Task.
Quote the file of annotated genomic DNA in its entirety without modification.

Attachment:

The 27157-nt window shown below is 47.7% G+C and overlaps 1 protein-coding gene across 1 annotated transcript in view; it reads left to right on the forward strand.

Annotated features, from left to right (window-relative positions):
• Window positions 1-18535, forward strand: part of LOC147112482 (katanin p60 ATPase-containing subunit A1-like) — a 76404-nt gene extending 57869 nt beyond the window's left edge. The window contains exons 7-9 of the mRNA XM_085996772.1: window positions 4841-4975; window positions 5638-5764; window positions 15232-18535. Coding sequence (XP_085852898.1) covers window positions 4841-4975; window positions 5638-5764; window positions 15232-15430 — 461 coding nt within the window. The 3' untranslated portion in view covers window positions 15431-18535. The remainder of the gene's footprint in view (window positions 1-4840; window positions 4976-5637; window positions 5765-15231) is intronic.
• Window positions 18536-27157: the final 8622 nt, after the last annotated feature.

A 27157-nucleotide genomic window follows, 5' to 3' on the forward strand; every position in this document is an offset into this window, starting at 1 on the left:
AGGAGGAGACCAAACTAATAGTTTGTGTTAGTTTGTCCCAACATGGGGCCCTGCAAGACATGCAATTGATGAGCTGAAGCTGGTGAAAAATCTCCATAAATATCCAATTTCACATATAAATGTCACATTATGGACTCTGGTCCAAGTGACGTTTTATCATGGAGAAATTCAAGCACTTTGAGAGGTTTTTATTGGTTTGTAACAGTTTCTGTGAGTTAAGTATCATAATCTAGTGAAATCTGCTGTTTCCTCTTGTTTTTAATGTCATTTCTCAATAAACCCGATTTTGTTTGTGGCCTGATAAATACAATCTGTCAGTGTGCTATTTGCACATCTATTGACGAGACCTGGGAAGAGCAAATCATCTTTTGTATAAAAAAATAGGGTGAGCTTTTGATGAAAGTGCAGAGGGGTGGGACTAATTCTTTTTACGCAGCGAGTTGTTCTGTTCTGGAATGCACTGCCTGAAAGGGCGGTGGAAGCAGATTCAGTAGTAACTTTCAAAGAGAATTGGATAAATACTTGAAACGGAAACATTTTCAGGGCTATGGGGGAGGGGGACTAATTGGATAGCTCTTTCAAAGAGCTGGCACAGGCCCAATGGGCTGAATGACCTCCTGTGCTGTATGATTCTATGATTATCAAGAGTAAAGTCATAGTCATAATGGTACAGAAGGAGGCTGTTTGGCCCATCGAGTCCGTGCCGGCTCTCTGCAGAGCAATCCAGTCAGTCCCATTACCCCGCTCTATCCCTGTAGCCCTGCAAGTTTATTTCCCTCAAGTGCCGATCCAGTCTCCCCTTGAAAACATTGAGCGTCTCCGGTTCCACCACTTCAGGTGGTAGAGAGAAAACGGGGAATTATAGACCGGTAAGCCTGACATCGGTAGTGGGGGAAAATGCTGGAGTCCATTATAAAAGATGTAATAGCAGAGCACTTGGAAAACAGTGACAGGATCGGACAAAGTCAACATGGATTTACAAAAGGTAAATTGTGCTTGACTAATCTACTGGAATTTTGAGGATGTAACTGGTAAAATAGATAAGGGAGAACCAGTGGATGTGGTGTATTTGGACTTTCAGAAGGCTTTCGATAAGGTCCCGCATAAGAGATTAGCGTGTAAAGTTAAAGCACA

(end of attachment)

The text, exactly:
The 27157-nt window shown below is 47.7% G+C and overlaps 1 protein-coding gene across 1 annotated transcript in view; it reads left to right on the forward strand.

Annotated features, from left to right (window-relative positions):
• Window positions 1-18535, forward strand: part of LOC147112482 (katanin p60 ATPase-containing subunit A1-like) — a 76404-nt gene extending 57869 nt beyond the window's left edge. The window contains exons 7-9 of the mRNA XM_085996772.1: window positions 4841-4975; window positions 5638-5764; window positions 15232-18535. Coding sequence (XP_085852898.1) covers window positions 4841-4975; window positions 5638-5764; window positions 15232-15430 — 461 coding nt within the window. The 3' untranslated portion in view covers window positions 15431-18535. The remainder of the gene's footprint in view (window positions 1-4840; window positions 4976-5637; window positions 5765-15231) is intronic.
• Window positions 18536-27157: the final 8622 nt, after the last annotated feature.

A 27157-nucleotide genomic window follows, 5' to 3' on the forward strand; every position in this document is an offset into this window, starting at 1 on the left:
AGGAGGAGACCAAACTAATAGTTTGTGTTAGTTTGTCCCAACATGGGGCCCTGCAAGACATGCAATTGATGAGCTGAAGCTGGTGAAAAATCTCCATAAATATCCAATTTCACATATAAATGTCACATTATGGACTCTGGTCCAAGTGACGTTTTATCATGGAGAAATTCAAGCACTTTGAGAGGTTTTTATTGGTTTGTAACAGTTTCTGTGAGTTAAGTATCATAATCTAGTGAAATCTGCTGTTTCCTCTTGTTTTTAATGTCATTTCTCAATAAACCCGATTTTGTTTGTGGCCTGATAAATACAATCTGTCAGTGTGCTATTTGCACATCTATTGACGAGACCTGGGAAGAGCAAATCATCTTTTGTATAAAAAAATAGGGTGAGCTTTTGATGAAAGTGCAGAGGGGTGGGACTAATTCTTTTTACGCAGCGAGTTGTTCTGTTCTGGAATGCACTGCCTGAAAGGGCGGTGGAAGCAGATTCAGTAGTAACTTTCAAAGAGAATTGGATAAATACTTGAAACGGAAACATTTTCAGGGCTATGGGGGAGGGGGACTAATTGGATAGCTCTTTCAAAGAGCTGGCACAGGCCCAATGGGCTGAATGACCTCCTGTGCTGTATGATTCTATGATTATCAAGAGTAAAGTCATAGTCATAATGGTACAGAAGGAGGCTGTTTGGCCCATCGAGTCCGTGCCGGCTCTCTGCAGAGCAATCCAGTCAGTCCCATTACCCCGCTCTATCCCTGTAGCCCTGCAAGTTTATTTCCCTCAAGTGCCGATCCAGTCTCCCCTTGAAAACATTGAGCGTCTCCGGTTCCACCACTTCAGGTGGTAGAGAGAAAACGGGGAATTATAGACCGGTAAGCCTGACATCGGTAGTGGGGGAAAATGCTGGAGTCCATTATAAAAGATGTAATAGCAGAGCACTTGGAAAACAGTGACAGGATCGGACAAAGTCAACATGGATTTACAAAAGGTAAATTGTGCTTGACTAATCTACTGGAATTTTGAGGATGTAACTGGTAAAATAGATAAGGGAGAACCAGTGGATGTGGTGTATTTGGACTTTCAGAAGGCTTTCGATAAGGTCCCGCATAAGAGATTAGCGTGTAAAGTTAAAGCACA